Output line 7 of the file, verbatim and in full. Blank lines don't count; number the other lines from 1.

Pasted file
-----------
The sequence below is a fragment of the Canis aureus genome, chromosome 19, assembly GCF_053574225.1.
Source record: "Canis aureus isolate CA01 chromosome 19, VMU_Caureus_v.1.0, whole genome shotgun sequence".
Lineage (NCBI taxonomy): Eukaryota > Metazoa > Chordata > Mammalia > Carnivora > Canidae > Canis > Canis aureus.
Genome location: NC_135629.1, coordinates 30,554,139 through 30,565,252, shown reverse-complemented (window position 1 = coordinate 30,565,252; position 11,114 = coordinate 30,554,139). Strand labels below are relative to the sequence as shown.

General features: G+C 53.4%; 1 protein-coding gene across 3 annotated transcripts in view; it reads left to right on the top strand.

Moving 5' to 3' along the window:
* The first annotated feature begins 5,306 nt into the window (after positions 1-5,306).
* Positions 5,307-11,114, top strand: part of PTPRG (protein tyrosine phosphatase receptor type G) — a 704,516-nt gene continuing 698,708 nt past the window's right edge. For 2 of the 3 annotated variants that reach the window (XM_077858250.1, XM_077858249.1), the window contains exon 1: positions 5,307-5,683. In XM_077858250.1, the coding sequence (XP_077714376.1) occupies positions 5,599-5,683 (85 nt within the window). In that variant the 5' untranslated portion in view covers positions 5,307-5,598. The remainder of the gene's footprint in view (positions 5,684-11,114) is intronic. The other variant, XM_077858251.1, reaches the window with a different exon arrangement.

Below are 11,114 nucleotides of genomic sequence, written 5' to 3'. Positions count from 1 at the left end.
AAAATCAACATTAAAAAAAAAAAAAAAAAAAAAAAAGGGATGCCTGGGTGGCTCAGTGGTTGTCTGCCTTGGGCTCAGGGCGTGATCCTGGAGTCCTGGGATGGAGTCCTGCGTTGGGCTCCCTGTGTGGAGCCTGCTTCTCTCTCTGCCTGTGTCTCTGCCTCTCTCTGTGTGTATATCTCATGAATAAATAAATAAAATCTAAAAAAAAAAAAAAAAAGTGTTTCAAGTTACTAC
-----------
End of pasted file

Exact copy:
* The first annotated feature begins 5,306 nt into the window (after positions 1-5,306).